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The U.S. Senate handed student activists mixed results Saturday by putting an end to “Don’t Ask, Don’t Tell” but squashing the chances of the DREAM Act being passed this year.

Senators voted 65 to 31 to repeal “Don’t Ask, Don’t Tell,” a policy that prevents openly lesbian, gay, bisexual and transgender individuals from serving in the military.

However, the Development, Relief and Education for Alien Minors Act fell five votes short of the 60 needed to overcome a filibuster in the Senate.

The DREAM Act, which passed in the House of Representatives on Dec. 8, would give immigrant students who are not legal residents a path to citizenship and allow them to join the military and attend college in the U.S.

Don’t Ask, Don’t Tell

Since the legislation went into effect in 1993, the LGBT community at Penn has opposed the presence of ROTC and military recruitment on campus.

College junior Corinne Rich — who is the chairperson of Lambda Alliance, Penn's umbrella group for LGBT organization — was “ecstatic, but at the same time rather shocked” to learn of the repeal.

“I figured the repeal was certainly on the horizon, but to have it happen now was a very welcome surprise,” she wrote in an e-mail.

According to Rich, the end of DADT “will definitely ease tension over the previous discrepancy between Penn’s non-discrimination policy, and the presence of ROTC on campus.”

“I hope that any members of ROTC that were previously unable to join Penn’s vibrant LGBT scene will know that our community welcomes them with open arms,” she wrote.

Still DREAMing

Currently, undocumented immigrants violate civil laws by entering the country illegally or overstaying their visits. These include five known undocumented students in Penn’s freshman class, according to La Casa Latina, Penn’s cultural resource center for Latino students.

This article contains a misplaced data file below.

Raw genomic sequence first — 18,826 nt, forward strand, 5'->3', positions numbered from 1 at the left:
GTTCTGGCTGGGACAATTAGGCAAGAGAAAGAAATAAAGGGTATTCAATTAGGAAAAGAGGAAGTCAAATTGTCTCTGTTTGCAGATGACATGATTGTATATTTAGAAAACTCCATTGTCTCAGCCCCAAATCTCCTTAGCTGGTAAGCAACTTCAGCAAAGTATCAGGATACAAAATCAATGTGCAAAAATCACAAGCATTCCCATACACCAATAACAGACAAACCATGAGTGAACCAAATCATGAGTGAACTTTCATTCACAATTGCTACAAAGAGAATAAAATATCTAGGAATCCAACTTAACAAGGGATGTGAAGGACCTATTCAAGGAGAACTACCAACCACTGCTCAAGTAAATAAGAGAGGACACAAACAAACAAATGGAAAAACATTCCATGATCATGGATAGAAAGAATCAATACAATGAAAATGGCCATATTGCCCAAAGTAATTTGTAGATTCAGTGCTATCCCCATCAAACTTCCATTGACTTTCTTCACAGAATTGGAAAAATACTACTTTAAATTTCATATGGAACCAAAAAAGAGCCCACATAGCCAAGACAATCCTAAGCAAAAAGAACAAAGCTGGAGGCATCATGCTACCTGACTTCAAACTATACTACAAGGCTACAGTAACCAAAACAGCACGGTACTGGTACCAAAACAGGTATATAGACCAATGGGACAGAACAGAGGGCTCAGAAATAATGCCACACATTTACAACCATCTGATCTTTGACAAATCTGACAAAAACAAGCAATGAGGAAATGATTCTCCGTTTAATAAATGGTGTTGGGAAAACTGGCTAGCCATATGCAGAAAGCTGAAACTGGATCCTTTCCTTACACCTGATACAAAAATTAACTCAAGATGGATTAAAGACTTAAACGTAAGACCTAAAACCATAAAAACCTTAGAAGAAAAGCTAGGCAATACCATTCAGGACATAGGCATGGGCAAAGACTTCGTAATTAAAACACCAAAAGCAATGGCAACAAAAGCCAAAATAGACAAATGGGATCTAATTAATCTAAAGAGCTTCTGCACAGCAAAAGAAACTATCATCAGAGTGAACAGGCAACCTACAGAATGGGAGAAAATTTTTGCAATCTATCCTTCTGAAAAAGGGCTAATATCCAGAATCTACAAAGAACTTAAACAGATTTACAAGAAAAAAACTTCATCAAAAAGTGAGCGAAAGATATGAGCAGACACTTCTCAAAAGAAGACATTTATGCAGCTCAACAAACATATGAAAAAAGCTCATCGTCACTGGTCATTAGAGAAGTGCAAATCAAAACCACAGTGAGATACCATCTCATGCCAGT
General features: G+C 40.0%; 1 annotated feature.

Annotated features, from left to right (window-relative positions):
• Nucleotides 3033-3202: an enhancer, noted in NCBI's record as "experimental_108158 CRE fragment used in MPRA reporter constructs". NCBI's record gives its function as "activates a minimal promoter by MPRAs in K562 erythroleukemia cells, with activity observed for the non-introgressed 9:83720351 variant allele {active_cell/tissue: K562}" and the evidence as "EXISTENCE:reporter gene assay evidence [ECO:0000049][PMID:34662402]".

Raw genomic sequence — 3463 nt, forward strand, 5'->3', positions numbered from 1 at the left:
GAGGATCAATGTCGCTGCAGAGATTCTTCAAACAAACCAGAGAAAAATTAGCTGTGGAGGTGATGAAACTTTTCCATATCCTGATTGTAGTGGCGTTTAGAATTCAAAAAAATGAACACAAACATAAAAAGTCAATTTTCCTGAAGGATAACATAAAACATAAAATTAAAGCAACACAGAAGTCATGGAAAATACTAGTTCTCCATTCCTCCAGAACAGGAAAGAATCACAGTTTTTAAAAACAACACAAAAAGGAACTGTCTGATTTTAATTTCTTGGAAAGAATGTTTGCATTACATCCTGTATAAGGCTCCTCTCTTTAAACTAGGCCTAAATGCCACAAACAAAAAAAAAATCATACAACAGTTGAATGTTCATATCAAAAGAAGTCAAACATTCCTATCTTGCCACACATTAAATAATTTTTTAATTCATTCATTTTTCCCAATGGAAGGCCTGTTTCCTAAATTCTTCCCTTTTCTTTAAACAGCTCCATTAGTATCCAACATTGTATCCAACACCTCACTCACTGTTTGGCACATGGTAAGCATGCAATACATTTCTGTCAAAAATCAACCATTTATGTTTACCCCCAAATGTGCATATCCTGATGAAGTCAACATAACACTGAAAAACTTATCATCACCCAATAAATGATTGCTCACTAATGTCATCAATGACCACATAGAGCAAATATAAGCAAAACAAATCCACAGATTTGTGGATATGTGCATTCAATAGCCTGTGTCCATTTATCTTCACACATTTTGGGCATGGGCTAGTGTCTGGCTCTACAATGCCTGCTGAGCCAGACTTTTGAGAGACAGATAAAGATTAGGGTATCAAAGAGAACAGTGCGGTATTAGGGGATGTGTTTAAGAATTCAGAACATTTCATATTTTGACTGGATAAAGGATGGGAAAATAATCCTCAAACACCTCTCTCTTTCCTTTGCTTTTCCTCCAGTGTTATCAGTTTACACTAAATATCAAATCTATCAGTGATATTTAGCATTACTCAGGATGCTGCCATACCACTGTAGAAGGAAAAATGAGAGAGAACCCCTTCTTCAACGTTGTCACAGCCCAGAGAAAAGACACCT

Many student activists at Penn have looked towards the DREAM Act for change, collaborating with — a national, migrant youth-led advocacy group — to raise awareness and participate in phone-call campaigns.

“People are very disappointed,” said College junior Rosie Brown, who is the chairwoman of MEChA, Penn’s Chicano-cultural group. Brown described the Senate vote as “a definite blow to the campaign.”

Despite the disappointment in the Senate, student activists like Brown believe “there are still things we can do in Philadelphia and Pennsylvania to create more opportunities for undocumented students.”

“We’re going to keep fighting,” she said, highlighting plans to write letters to senators who voted against the bill and to campaign for an in-state tuition bill for undocumented students living in certain states.

Penn President Amy Gutmann has publicly endorsed the act. In November, the Undergraduate Assembly passed a resolution to send a letter to state government officials, supporting aspects of the DREAM Act that pertain to students.

UA President and College senior Matt Amalfitano urged students to stand by “education-related pieces” of the act, in spite of the Senate vote.

“Regardless of what happens, we will always stand by these students,” he said, adding that the UA remains committed to the ideal of allowing “the best and brightest students to attend the best institutions in the United States, including Penn.”

According to Amalfitano, the DREAM Act is only one of the many ways to show solidarity with undocumented students.

“There are changes that can be made to our institutions — reducing the level of indirect discrimination that occurs in the admissions process through systems failures, enhancing the resources in our cultural centers,” he added.

Nationally, the act was slated to have a positive impact on the economy. According to a non-partisan Congressional Budget Office report, the DREAM Act would cut the United States deficit by $2.2 billion over 10 years.

President Barack Obama wrote in a statement that the outcome of the vote was “incredibly disappointing,” adding, “The DREAM Act is important to our economic competitiveness, military readiness, and law enforcement efforts.”

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